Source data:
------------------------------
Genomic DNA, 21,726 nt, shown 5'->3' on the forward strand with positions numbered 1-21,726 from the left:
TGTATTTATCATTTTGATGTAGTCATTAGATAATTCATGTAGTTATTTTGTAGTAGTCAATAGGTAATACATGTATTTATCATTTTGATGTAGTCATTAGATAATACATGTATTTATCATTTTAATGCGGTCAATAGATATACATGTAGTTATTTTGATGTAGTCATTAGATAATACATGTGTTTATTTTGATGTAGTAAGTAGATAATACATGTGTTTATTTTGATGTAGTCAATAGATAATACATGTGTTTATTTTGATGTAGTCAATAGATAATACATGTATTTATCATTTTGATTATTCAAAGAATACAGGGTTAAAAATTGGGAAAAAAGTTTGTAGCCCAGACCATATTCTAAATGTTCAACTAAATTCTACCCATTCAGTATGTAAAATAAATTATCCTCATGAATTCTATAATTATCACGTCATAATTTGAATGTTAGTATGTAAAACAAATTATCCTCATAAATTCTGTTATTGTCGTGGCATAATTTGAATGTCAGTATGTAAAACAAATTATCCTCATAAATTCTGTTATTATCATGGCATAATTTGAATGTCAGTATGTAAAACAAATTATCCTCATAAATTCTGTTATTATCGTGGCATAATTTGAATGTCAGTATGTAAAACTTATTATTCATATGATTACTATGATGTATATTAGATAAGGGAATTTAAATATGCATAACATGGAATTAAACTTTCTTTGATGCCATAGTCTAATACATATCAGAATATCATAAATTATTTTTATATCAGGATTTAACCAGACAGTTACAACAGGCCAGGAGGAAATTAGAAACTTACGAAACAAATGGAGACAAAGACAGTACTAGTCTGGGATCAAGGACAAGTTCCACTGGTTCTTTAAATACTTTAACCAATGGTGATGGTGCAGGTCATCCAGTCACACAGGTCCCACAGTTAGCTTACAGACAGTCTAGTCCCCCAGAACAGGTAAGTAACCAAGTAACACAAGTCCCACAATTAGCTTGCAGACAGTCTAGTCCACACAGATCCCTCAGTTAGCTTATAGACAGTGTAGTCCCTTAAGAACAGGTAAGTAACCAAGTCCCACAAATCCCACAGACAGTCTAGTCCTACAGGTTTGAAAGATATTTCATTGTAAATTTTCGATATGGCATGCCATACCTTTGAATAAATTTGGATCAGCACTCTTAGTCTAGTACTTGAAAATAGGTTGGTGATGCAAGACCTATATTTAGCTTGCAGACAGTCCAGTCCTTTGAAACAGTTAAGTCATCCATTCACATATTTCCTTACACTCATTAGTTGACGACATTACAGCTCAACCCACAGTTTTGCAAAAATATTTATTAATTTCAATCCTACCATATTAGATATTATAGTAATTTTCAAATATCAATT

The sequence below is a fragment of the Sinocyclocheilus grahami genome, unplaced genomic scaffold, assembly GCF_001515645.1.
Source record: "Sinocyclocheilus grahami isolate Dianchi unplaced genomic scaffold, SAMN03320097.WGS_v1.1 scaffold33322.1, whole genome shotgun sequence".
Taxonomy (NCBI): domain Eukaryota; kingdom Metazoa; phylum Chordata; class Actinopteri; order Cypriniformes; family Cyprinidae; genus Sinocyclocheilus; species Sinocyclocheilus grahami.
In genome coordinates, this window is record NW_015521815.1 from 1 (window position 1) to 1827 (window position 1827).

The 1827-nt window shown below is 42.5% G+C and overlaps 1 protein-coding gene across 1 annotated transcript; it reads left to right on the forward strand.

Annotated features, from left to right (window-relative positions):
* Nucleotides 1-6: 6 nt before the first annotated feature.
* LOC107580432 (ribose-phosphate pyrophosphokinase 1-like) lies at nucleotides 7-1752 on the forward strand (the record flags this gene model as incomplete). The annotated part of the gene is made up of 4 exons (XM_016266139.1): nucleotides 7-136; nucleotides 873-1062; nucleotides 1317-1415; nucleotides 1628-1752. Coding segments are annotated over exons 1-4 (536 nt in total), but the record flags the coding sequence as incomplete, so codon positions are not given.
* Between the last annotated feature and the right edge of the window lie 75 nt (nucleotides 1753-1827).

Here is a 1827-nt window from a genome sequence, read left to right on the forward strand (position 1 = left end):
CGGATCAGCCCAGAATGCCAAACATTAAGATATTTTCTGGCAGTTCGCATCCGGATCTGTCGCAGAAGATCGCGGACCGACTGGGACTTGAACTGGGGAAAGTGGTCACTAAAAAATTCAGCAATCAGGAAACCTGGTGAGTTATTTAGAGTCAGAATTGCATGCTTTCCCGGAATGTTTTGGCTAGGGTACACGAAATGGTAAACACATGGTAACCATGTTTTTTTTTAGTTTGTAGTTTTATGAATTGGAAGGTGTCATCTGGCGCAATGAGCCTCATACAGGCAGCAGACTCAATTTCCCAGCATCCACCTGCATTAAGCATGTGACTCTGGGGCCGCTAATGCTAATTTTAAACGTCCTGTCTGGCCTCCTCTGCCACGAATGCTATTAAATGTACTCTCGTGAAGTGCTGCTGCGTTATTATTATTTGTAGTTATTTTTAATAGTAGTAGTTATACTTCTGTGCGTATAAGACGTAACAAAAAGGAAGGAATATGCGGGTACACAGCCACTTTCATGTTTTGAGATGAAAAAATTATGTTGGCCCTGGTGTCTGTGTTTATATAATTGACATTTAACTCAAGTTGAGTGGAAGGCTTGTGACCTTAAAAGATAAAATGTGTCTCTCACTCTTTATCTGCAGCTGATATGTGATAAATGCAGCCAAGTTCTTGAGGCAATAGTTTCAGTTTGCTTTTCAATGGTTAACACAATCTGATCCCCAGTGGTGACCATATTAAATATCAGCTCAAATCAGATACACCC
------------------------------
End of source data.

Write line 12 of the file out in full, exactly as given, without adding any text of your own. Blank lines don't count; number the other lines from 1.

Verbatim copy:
Here is a 1827-nt window from a genome sequence, read left to right on the forward strand (position 1 = left end):